Three Moreton Bay Region residents are among the 112 recipients of this year’s Churchill Fellowship Awards.
Carl Cutler from Murrumba Downs, Stuart McGruddy from Bongaree and Michela Mitchell from Wights Mountain are among just 16 Queenslanders to receive an award this year.
The Churchill Fellowship recognises and rewards the commitment of individual Australians to create positive change within the community and paves the way for the trio to travel overseas to investigate their chosen fields of research.
Churchill Trust CEO Adam Davey says the award traditionally offers recipients a life-changing opportunity to meet and work with leaders of influence around the world to gain and exchange knowledge.
“With international travel on hold for some time due to COVID-19, we will be supporting our new Churchill Fellowship recipients in making good use of this additional preparation time by connecting them with some of our highly achieved Churchill Fellows who work in similar fields or project areas via virtual networking and collaboration events,” Adam says.
“All untravelled Churchill Fellowship recipients have been granted an extended timeline to undertake their Fellowships to allow them the opportunity to experience the real-life benefits of meeting ‘in person’ with their international counterparts.”
Michela Mitchell’s research will take her to Israel, Austria, Denmark, Belgium, France, the United Kingdom and the United States to look at new strategies for translating venom into bio-applications.
Michela, with a Doctorate in Medicinal Chemistry, says such bio-applications include medicine to treat diseases like stroke or Parkinson’s, developing anti-venoms and controlling parasites and pests that are detrimental to the agriculture industry.
Much of her Churchill Fellowship research will focus on the venom of sea anemones. She is only one of two people in Australia who are qualified in sea anemone taxonomy – the science of naming, describing and classifying sea anemones.
“They’ve been on the earth for 700 million years, which is why I like to study their venom, because they’ve obviously nailed it,” she laughs.
“They all use venom in different ways and have different types – they are an amazing animal.”
Her journey overseas will build on knowledge gained in Australia, and Michela is looking forward to seeing cutting-edge anti-venom development techniques and exploring ways of creating anti-venoms more quickly.
“The labs are all coming up with different techniques and solving problems in different ways.
“I have studied with the best of the best here and I need to go further afield so I can bring that knowledge back.
“You can read papers, but it’s different to interacting with that person face to face.”
Stuart McGruddy, who founded My Berries with wife Allison in 2013, aims to use his award to expand his knowledge and understanding of the process between farm and manufacturer.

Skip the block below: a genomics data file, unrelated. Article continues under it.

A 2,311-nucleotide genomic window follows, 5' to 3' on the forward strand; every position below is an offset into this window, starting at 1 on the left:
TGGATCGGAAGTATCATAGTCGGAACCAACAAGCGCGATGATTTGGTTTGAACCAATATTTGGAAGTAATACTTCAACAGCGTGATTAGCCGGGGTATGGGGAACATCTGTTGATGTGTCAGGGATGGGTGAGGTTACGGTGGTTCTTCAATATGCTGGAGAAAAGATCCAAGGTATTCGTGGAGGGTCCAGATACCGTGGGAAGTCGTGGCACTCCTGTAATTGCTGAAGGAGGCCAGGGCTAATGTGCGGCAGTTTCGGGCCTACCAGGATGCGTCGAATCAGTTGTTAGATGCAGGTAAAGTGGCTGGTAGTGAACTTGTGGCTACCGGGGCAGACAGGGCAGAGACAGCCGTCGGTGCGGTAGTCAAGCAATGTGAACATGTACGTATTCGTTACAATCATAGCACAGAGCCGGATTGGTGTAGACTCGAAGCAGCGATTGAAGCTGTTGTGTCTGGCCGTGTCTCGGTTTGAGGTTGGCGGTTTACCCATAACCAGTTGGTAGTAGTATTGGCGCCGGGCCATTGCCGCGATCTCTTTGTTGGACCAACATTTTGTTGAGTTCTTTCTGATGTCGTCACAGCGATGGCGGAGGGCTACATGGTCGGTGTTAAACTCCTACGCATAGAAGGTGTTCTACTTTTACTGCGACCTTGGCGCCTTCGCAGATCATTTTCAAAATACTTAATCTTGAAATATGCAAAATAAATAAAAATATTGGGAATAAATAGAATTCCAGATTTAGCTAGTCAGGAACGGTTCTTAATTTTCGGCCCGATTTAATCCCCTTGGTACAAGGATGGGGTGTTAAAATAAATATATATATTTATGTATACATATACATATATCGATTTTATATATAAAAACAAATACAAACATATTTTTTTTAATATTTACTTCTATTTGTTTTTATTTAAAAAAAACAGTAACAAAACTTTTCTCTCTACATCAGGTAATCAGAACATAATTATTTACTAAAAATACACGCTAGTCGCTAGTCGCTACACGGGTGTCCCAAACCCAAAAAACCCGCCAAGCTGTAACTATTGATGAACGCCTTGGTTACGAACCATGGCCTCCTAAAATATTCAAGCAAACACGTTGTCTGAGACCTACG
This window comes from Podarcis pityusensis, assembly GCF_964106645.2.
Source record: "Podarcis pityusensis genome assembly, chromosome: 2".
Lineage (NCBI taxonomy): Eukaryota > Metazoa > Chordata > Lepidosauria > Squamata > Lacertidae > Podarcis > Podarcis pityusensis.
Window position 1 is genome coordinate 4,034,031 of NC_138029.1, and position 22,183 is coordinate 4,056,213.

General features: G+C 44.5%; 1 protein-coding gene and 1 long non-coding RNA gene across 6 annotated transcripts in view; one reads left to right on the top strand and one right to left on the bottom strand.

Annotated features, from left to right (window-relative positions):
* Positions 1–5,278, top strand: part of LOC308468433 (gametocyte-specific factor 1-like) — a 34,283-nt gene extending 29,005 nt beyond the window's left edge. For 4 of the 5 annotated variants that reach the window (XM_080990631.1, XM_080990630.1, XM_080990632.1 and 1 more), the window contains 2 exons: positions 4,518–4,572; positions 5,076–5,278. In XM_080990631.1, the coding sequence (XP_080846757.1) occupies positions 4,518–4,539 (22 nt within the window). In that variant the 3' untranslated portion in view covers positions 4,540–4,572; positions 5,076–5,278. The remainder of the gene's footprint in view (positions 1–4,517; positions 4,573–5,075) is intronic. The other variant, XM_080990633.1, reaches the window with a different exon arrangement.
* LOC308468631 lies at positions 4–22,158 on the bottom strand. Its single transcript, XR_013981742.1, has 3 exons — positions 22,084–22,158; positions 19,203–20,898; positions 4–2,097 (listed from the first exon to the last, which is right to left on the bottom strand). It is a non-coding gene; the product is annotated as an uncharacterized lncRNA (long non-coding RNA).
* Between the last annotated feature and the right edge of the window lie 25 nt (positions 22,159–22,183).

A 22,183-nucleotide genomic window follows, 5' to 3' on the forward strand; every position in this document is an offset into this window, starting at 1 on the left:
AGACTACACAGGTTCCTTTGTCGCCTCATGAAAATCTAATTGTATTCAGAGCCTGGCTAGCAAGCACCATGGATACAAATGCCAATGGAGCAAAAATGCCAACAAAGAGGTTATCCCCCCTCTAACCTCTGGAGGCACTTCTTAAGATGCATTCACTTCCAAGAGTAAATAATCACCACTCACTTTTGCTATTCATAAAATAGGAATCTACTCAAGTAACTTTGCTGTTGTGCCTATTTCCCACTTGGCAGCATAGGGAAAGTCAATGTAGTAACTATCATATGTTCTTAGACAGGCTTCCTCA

He will travel to Serbia, France, the USA and Chile to research and investigate technologies used in freezing whole soft berry fruits and, in doing so, will address the number of imported fruits dominating the Australian market.
“I’m thrilled to be given the opportunity to speak with growers and manufacturers overseas - to better understand business relationships, logistics and the equipment used to acquire and process quality frozen fruit,” Stuart says.
Carl Cutler is a senior investigator with the Queensland Police Service Forensic Crash Unit.
His research will take him to the United States, Canada and the United Kingdom to investigate better ways of clearing fatal and serious road crash sites, while maintaining the integrity of evidence.
The Queensland Police Forensic Crash Unit has reduced road closure times by using a crash investigator on a motorcycle that’s equipped with a survey-quality remotely piloted aircraft, which boosts the response time and the capture of critical evidence.
“There is $80 million a year in health-related costs from people being stuck in traffic and exposed to pollution,” Carl says.
“And the loss of productivity as a result of traffic crashes causes economic losses of tens of millions of dollars every year.
“But we’re responsible for capturing information at the end of someone’s life and reporting it to the coroner and the courts, and trying to explain what happened to a person’s family.
“We have to be able to balance being able to capture that data with people stuck in traffic.”
Carl says the survey-quality drone and crash investigator on a motorcycle combination were a world first, with four motorcycles operating in Queensland.
“All the other states and territories come to Queensland for training,” he says.
Carl says he’s extremely grateful for the opportunity provided by the Churchill Fellowship and is looking forward to learning how other nations have improved their clearance times for serious accidents while maintaining the integrity of evidence collection so Australia could further refine operations.